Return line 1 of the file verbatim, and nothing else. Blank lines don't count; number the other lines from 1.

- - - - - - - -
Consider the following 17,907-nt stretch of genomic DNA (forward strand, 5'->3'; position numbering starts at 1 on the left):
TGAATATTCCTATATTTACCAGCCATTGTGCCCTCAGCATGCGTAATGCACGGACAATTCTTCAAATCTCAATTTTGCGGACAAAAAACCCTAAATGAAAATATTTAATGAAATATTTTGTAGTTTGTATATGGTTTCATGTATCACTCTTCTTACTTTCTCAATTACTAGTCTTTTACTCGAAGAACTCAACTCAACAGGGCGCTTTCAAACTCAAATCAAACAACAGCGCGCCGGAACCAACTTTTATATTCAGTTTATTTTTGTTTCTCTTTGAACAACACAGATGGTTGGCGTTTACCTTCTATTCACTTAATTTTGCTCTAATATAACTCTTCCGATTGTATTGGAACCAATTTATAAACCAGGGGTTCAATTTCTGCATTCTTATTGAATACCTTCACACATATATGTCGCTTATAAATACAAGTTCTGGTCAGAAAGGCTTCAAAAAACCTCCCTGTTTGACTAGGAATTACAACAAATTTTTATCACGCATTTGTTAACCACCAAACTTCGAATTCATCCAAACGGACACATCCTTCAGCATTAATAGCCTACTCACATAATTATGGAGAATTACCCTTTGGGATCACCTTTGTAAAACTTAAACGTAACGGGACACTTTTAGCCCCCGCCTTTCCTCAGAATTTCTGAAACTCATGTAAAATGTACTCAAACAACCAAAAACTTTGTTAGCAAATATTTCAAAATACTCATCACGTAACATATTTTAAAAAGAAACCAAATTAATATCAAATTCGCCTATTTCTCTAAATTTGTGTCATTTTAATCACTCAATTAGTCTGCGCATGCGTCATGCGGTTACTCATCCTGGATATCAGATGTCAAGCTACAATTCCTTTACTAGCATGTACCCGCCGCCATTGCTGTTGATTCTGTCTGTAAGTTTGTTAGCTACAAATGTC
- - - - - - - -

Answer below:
Consider the following 17,907-nt stretch of genomic DNA (forward strand, 5'->3'; position numbering starts at 1 on the left):